Using the same field as game one, the deployment area moved clockwise a quarter turn. Both Bavaria and Austria had terrain to anchor a flank while the open side was covered by the knights of both sides. The deployment of the infantry remained unchanged with the artillery taking a flanking position to support their respective infantry line.
The Bavarian nobles deployed across the ploughland risking an inconvenience; if the ground proved worse than expected, at least mounted and foot would “move as a wall”.
This game, the Bavarians had opening move and the ground proved good going (yodeling could be heard in the back ranks).
Photo two shows the positions after bound the second bound. The Bavarian nobles attempt to turn the Austrian left, while the infantry group would plod forward . The crossbow and Handgunners moved out of the enclosure to extend the battle line.
The Austrians were able to push their infantry forward leaving the artillery a clear shot at the hand gunners. The Austrian knights closed to combat and for the most part were able to push the Bavarians back. In Photo Three, the Austrian gunners congratulate themselves by sending the Handgunners home.
For the next three bounds, Fortuna smiled on the Bavarians. The artillery managed to destroy an element of knights, crossbows stopped dead the Coustilliers of Austria and the following bound Austrian crossbowmen fell to a pike assault. 3-0 for Bavaria.
During this time, the pike blocks were evenly matched, while the knights of both sides showed the latest dance steps; one forward, one back.
With a six for pips, the Bavarians smelled victory and moved as many units to join battle or seal of escape routes. An Austrian knight sent back double their number of mounted troops, while after a valiant effort, the Bavarian pike block fell bringing interim score 3-2. The last melee for the bound found the Austrian artillery skewered by a sole Bavarian pike. End game 4-2.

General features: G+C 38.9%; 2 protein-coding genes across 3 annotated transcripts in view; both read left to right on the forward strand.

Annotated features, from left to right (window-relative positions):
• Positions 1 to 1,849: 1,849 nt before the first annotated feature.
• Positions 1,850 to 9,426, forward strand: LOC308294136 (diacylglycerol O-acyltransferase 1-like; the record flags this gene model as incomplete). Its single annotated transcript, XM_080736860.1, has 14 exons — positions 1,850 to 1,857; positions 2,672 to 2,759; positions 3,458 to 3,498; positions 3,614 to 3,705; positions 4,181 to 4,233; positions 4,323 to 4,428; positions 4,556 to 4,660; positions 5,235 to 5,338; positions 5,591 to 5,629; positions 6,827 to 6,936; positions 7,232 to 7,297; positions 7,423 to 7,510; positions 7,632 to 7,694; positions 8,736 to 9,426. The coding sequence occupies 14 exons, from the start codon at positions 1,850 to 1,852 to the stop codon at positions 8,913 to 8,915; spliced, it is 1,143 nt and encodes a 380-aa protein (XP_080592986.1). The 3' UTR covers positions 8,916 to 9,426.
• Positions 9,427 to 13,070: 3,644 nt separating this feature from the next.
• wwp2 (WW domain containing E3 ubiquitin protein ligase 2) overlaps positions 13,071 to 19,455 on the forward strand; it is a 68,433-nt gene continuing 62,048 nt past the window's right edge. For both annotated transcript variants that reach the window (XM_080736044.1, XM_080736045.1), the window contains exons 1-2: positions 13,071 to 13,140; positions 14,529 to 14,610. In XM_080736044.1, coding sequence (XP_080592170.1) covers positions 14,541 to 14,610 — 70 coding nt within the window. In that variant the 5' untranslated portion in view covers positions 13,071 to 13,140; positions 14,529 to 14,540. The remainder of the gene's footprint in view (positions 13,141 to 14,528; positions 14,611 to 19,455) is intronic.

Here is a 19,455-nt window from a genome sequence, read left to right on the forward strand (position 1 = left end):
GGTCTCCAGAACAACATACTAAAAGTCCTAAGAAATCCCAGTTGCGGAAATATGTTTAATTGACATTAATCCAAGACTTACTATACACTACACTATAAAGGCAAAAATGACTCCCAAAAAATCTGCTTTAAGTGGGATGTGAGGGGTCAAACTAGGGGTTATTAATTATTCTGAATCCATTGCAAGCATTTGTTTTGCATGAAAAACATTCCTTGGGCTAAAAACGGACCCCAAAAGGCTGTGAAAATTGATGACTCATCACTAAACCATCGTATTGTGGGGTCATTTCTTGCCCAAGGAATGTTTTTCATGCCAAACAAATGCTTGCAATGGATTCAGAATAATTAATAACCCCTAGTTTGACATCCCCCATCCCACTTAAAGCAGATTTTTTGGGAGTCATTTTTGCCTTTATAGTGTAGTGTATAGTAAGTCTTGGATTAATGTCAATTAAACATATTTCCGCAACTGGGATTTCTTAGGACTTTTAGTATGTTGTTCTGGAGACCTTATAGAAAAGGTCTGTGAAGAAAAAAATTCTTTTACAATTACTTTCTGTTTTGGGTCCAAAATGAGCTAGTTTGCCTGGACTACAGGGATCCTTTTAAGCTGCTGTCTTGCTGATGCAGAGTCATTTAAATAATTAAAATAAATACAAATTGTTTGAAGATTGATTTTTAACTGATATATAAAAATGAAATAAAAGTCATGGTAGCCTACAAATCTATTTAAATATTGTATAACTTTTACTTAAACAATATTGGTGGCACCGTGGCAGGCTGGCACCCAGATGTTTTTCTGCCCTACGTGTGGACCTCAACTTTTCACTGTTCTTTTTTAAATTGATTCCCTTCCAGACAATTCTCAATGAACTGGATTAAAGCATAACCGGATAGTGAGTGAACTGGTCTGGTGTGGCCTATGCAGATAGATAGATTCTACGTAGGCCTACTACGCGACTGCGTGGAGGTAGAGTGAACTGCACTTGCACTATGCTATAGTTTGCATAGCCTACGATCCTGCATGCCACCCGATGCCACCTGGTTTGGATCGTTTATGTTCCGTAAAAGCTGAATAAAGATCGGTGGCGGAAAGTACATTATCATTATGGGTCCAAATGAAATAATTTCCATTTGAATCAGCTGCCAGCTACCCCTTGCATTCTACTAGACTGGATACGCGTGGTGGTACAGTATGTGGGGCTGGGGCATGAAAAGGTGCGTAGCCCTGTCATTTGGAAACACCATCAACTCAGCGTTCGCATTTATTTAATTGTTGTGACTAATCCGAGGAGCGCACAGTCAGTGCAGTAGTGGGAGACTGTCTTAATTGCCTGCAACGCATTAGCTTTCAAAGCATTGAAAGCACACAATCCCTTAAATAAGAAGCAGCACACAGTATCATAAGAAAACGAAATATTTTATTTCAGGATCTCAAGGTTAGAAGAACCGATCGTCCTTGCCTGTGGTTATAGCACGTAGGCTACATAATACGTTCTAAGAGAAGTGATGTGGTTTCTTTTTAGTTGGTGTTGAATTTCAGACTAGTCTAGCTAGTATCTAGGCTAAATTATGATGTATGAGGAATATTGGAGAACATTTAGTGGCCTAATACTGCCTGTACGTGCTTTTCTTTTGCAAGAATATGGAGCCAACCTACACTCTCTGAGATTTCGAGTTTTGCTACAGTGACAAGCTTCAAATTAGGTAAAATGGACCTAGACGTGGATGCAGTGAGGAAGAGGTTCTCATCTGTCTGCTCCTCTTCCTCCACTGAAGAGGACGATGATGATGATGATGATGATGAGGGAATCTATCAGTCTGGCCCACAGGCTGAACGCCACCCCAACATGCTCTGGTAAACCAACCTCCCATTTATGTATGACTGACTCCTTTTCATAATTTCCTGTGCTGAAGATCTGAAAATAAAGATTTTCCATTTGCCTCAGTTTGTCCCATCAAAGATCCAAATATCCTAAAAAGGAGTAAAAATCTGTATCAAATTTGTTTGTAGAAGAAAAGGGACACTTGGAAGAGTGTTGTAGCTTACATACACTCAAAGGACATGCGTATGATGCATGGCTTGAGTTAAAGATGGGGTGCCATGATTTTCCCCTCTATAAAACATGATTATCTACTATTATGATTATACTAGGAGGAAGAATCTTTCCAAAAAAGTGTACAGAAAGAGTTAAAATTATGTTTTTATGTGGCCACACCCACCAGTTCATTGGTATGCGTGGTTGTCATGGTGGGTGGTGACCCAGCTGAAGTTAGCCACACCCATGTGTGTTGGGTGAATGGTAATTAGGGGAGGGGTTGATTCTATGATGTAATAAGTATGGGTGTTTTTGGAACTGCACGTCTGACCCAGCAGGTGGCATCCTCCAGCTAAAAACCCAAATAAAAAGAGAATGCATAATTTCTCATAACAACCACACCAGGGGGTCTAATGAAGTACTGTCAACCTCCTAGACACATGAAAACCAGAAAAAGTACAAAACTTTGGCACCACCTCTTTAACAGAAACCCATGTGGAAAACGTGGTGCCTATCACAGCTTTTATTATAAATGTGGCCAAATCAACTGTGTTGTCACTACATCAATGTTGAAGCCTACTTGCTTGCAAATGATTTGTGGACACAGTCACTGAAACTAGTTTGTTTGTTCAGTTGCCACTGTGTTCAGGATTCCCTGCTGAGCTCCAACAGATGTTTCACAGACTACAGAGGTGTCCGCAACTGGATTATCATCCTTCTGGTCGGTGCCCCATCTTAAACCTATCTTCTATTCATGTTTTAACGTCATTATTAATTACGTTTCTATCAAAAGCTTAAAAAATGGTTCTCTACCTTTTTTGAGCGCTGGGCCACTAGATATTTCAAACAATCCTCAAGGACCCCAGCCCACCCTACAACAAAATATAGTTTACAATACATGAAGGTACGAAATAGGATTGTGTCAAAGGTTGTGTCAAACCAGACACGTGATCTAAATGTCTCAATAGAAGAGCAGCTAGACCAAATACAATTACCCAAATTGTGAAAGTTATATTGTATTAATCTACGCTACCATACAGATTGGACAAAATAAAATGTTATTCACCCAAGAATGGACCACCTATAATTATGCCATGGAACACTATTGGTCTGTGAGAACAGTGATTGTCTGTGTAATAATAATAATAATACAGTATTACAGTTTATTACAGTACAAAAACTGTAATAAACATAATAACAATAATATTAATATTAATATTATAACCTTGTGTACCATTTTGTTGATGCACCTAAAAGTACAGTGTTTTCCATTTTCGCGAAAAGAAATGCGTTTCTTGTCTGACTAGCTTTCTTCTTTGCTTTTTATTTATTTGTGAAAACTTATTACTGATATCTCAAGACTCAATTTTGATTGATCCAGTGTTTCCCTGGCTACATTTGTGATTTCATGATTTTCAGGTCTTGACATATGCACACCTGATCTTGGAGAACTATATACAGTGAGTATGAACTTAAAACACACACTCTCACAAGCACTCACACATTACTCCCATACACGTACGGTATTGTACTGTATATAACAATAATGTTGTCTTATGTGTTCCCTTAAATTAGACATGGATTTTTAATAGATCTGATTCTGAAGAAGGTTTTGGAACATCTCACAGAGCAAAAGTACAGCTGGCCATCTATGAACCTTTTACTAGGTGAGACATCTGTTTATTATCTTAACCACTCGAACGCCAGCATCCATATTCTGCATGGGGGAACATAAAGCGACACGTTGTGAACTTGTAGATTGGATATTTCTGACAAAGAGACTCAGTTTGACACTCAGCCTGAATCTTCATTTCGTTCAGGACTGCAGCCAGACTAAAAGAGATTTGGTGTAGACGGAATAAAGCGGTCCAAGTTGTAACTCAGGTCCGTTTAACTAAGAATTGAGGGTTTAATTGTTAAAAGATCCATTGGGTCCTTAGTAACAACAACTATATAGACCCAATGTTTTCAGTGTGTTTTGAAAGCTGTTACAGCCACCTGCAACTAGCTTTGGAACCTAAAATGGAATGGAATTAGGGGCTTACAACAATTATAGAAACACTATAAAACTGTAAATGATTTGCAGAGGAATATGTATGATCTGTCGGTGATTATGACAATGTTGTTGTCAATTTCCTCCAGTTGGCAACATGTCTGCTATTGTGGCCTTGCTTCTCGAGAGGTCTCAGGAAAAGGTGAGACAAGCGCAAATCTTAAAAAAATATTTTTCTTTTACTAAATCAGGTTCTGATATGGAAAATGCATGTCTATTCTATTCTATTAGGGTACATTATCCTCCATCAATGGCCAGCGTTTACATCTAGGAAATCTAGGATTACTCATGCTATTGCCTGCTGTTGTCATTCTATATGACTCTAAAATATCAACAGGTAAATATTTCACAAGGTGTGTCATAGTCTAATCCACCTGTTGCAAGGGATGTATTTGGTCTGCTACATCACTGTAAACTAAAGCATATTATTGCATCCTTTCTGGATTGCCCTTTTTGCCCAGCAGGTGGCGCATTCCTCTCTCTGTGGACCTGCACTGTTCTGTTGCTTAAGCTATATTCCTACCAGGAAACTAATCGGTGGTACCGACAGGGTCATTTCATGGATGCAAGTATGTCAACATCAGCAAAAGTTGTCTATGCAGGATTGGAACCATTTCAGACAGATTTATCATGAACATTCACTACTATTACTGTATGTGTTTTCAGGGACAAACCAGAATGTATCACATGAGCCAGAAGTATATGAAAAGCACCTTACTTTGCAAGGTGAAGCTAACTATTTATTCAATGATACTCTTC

Both games were fought on the standard 60x60cm game board. With the increased movement, the smaller playing surface did not seem to hamper play at all. If anything, it prompted the use of reserves.
Artillery are present in most Late Medieval armies, but as an option in place of an element of Ps. I am still debating over its usefulness with respect to an element of “fast” troops. The Bavarians were extremely lucky destroying an element of knights, but is it realistic to expect that every game?
An infantry battle line with a mix of pike, blade and crossbow is very effective at sealing off parts of the battlefield. A flank comprising solely of knights will after two bounds open a lot of opportunity for “reserve” units.
This game, the crossbows avoided the misstep of the last game; by moving only 1BW to shoot that bound.
The coming week I shall dedicate to refurbishing hills (gentle and steep) and woods, so further testing will be played with them. Austrians versus Swiss and Late Hungarians.